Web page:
History, Facts and Information about Caracalla who ruled with Geta
The content of this article provides interesting history, facts and information about the Emperor Caracalla and the all-powerful Caesars who ruled the empire of Ancient Rome. The word "Caesar" was originally the name of the famous aristocratic patrician family of ancient Rome and became synonymous with the Roman Emperors. Refer to the comprehensive List of Roman Emperors for the names of the most famous Romans, their dynasties and the historic eras of all the Roman Emperors and usurpers. Read about the life of Caracalla the emperor who was described by Gibbon as:
"The common enemy of mankind."
Short Biography about the life of Caracalla
Short Biography profile and facts about one of the most famous Romans of all, in the life of Caracalla, Emperor of Rome and provinces of the Roman Empire.
Name commonly known as: Caracalla
Latin Roman Name: Marcus Aurelius Septimius Bassianus Antoninus Augustus Caracalla
Nickname: The nickname Caracalla referred to the Gallic hooded tunic he habitually wore
Reigned as Roman Emperor / Caesar:
198 - 209 Caracalla reigned with Septimius Severus
February - December 211 ruled with Geta
December 211 - 8 April 217 Caracalla ruled alone
Dynasty / Historical Period: Severan
Place and Date of Birth: Born April 4, 188. Birthplace Lugdunum (Lyon, France)
Name of previous Emperor: His predecessor or the Emperor before Caracalla was Septimius Severus and initially he jointly ruled with his younger brother Geta
Family connections / Genealogy
Name of Father: Septimius Severus
Name of Mother: Julia Domna
Married: Fulvia Plautilla
Place and Date of Death: Died April 8, 217 (aged 29) Place of death near Harran, southeast Turkey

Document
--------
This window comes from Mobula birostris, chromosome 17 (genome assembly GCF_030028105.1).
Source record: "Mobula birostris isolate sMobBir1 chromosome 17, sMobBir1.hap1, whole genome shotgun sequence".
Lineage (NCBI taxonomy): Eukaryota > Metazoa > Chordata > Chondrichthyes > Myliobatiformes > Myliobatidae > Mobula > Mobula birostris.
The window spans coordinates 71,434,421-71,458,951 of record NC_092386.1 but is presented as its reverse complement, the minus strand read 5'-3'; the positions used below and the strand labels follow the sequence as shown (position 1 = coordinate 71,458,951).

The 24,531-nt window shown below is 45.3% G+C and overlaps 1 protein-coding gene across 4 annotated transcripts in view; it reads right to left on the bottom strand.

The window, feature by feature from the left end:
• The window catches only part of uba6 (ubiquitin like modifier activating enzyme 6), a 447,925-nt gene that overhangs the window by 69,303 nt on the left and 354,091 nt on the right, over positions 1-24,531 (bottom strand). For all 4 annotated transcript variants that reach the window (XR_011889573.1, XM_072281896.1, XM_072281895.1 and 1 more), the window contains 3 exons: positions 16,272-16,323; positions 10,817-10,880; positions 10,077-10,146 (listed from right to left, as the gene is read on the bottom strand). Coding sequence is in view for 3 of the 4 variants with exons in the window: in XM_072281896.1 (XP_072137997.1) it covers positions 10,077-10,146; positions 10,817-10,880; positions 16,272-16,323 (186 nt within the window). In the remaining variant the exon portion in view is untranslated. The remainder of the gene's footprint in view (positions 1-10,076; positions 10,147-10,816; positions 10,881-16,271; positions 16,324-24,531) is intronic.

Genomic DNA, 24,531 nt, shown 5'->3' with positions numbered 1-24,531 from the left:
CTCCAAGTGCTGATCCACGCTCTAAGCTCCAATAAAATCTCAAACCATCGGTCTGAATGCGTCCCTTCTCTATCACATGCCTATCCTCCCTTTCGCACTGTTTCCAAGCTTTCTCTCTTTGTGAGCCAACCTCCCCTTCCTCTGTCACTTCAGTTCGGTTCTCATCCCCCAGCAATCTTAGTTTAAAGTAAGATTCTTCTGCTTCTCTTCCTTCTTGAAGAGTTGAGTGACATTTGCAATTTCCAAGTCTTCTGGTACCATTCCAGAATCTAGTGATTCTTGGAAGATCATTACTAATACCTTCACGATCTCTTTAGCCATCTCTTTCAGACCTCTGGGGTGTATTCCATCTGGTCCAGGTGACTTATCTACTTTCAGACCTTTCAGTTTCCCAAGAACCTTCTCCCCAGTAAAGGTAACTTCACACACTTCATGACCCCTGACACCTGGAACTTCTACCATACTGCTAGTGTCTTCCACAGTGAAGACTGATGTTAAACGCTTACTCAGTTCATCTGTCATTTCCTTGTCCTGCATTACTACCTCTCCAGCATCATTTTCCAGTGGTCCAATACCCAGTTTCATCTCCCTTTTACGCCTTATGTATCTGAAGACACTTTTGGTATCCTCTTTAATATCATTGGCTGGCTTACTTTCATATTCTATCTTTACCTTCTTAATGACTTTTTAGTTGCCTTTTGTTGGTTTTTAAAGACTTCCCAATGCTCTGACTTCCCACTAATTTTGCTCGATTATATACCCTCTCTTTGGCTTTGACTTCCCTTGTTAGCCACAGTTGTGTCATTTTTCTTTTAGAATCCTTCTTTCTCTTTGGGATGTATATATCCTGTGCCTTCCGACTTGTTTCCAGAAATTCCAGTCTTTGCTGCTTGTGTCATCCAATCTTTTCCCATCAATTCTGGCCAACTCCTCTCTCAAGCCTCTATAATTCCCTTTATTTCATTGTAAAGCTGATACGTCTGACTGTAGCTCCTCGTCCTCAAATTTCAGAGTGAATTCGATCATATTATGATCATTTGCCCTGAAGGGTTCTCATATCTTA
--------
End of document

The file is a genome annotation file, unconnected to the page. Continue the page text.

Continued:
Name of next Emperor: The successor to Caracalla was Macrinus
The Sons of Septimius Severus - Caracalla and Geta
Caracalla and Geta were the sons of the Roman Emperor Septimius Severus. He hoped that they would prove worthy of the high office to which they were born. However Caracalla and Geta showed themselves incapable of any serious study or employment and were chiefly remarkable for the hatred they bore toward each other. The royal court of Septimius Severus divided into two factions, composed of the adherents of either son. Septimius Severus tried his best to remove their rivalry as he foresaw that one must fall a victim to the hatred of the other.
Interesting facts about the life of Caracalla - The death of Geta
Obtain a fast overview of the times of the Roman Emperor Caracalla from the following facts and information about his life. Septimius Severus died at York in Britain on February 4, A.D. 211. He left his empire to his two sons, Caracalla and Geta who returned to Rome, and were acknowledged by the Senate and the army as joint emperors. Caracalla and Geta were completely different in temperament. Caracalla was cruel and extremely ambitious whereas Geta had a more gentle disposition. Caracalla and Geta disagreed about everything and the situation became so bad that Caracalla and Geta planned a division of the empire, a measure which was then distasteful to all the Romans. The division was only prevented by the tears and pleading of their mother, Julia Domna. The hatred and ambition of Caracalla came to a head at the end of the year 211. Caracalla commanded his centurions to kill his brother. Geta was assassinated during the festival of Saturnalia on December 26, 211. Geta died in his mother's arms. He was only 22 years old.
The Reign and Death of Caracalla